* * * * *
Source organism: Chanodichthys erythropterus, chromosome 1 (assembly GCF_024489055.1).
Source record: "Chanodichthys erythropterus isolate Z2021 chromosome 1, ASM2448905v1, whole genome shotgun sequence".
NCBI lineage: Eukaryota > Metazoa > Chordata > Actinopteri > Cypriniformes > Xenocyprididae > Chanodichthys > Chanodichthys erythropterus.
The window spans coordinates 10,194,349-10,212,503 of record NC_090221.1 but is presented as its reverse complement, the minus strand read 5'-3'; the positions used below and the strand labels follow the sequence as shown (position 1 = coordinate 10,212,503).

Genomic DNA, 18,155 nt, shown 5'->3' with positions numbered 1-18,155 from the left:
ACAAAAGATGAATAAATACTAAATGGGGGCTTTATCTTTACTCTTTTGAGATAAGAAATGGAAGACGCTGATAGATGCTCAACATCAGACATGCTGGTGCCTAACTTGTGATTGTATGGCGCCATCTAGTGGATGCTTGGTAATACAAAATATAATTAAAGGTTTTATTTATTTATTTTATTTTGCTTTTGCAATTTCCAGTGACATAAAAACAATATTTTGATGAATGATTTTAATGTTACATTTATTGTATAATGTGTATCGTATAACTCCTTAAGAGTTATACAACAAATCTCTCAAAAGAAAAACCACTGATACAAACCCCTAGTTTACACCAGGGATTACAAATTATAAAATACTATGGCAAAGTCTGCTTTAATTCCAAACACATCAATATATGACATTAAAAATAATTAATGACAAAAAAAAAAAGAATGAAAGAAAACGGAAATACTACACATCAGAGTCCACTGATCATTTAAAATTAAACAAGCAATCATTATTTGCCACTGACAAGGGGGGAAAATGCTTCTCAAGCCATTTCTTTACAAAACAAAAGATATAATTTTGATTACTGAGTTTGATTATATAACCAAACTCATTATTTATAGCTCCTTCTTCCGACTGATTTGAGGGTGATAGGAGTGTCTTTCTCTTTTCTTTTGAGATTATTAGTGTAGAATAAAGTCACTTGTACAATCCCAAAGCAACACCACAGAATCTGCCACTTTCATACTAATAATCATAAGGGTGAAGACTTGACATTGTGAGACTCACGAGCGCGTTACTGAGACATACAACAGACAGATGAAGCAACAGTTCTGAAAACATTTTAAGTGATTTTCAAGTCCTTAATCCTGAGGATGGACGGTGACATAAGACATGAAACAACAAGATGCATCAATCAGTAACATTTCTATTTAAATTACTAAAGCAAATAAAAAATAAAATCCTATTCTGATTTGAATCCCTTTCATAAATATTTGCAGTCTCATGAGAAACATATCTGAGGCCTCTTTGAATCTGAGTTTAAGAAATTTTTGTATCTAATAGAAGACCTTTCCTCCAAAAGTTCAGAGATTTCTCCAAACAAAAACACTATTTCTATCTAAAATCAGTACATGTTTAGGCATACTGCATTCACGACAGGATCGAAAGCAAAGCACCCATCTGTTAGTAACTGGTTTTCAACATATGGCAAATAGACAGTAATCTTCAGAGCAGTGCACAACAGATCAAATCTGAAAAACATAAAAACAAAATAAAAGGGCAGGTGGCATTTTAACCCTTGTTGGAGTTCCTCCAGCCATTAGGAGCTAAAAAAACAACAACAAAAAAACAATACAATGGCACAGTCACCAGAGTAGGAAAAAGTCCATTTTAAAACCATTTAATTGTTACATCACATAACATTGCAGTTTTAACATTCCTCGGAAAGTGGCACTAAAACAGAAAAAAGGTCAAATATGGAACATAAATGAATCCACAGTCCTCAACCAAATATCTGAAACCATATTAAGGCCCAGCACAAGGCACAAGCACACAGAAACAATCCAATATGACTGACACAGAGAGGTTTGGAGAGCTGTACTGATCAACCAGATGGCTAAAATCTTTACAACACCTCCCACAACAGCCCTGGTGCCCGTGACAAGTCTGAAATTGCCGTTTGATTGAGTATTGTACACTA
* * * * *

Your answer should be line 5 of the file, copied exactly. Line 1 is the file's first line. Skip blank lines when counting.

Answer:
Genomic DNA, 18,155 nt, shown 5'->3' with positions numbered 1-18,155 from the left: